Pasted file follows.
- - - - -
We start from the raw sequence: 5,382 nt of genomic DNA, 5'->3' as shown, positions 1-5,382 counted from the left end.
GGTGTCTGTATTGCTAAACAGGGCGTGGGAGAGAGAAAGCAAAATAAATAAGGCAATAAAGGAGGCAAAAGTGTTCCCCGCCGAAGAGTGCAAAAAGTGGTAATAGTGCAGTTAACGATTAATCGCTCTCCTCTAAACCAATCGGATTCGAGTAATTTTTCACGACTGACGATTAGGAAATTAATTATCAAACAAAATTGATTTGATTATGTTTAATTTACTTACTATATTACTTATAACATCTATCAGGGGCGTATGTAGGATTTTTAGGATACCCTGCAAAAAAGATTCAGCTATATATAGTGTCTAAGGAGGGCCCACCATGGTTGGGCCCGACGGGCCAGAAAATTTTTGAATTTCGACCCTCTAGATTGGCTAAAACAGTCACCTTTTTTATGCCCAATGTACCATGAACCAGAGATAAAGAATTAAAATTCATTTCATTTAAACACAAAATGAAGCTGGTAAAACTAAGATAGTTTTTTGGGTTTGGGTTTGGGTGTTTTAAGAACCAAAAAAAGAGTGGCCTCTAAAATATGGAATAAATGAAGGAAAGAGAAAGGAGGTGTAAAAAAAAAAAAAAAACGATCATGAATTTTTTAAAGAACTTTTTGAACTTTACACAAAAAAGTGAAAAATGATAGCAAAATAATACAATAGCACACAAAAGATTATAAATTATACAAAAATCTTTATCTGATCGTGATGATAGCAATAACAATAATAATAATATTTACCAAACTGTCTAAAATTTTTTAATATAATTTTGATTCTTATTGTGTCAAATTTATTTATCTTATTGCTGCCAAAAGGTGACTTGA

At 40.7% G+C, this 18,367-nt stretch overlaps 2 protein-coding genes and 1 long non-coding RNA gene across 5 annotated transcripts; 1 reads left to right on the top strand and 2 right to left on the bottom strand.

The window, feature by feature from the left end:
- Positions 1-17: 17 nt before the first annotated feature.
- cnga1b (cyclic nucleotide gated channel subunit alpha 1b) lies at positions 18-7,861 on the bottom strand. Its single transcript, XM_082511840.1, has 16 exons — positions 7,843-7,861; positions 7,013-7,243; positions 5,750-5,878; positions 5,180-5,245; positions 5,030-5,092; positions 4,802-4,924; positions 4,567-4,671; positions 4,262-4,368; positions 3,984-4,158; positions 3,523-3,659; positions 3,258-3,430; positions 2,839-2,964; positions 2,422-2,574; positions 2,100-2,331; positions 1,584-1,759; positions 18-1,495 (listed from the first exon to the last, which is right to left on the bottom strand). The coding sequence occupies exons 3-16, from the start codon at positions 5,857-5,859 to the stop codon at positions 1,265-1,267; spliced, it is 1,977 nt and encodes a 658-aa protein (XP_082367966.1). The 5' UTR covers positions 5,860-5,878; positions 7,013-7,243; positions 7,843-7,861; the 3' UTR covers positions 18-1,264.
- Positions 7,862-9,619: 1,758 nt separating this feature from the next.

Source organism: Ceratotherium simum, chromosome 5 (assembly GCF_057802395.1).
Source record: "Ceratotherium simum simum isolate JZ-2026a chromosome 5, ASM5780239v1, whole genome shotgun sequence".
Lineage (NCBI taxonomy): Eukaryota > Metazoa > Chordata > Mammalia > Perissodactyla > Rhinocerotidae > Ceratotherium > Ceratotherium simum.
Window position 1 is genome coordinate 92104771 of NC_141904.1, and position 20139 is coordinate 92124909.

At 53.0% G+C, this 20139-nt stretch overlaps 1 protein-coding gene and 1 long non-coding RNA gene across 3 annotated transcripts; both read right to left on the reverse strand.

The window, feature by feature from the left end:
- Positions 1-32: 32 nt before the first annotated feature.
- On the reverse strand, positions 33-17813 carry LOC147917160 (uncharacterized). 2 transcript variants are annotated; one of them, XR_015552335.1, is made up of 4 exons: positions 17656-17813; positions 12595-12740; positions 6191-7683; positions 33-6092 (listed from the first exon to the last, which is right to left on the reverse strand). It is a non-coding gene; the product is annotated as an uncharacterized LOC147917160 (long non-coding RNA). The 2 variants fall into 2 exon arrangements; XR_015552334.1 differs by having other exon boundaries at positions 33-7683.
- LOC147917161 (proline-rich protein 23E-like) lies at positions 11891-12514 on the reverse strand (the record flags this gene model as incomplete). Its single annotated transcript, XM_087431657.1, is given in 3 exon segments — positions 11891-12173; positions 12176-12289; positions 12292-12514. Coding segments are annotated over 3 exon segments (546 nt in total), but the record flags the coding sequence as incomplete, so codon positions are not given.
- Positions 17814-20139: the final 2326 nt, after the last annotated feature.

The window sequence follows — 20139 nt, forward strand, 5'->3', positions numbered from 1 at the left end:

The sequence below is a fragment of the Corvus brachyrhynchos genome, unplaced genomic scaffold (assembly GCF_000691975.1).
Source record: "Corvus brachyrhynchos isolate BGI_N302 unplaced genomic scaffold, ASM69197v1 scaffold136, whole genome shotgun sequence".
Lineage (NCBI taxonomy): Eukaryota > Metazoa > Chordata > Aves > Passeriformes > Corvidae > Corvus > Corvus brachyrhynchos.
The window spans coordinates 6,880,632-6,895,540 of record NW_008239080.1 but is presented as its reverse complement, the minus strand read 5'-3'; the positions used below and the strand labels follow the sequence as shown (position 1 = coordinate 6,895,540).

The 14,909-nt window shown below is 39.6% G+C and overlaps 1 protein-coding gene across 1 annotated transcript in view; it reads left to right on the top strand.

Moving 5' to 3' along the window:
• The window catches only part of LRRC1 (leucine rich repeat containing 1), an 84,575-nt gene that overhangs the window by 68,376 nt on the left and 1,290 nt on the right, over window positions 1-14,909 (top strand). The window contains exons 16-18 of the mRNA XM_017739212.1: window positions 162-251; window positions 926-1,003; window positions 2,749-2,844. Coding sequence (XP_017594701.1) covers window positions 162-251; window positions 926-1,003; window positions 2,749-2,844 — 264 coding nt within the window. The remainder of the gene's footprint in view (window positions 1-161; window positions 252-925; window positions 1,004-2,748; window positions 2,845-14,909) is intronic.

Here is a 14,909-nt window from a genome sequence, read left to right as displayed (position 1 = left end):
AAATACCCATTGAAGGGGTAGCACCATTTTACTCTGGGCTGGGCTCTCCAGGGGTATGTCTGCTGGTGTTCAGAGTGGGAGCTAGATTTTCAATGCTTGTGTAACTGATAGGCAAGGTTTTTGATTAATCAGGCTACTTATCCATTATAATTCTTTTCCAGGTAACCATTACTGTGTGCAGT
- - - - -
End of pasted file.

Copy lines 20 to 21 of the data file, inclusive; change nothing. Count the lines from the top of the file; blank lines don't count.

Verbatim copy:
Source record: "Corvus brachyrhynchos isolate BGI_N302 unplaced genomic scaffold, ASM69197v1 scaffold136, whole genome shotgun sequence".
Lineage (NCBI taxonomy): Eukaryota > Metazoa > Chordata > Aves > Passeriformes > Corvidae > Corvus > Corvus brachyrhynchos.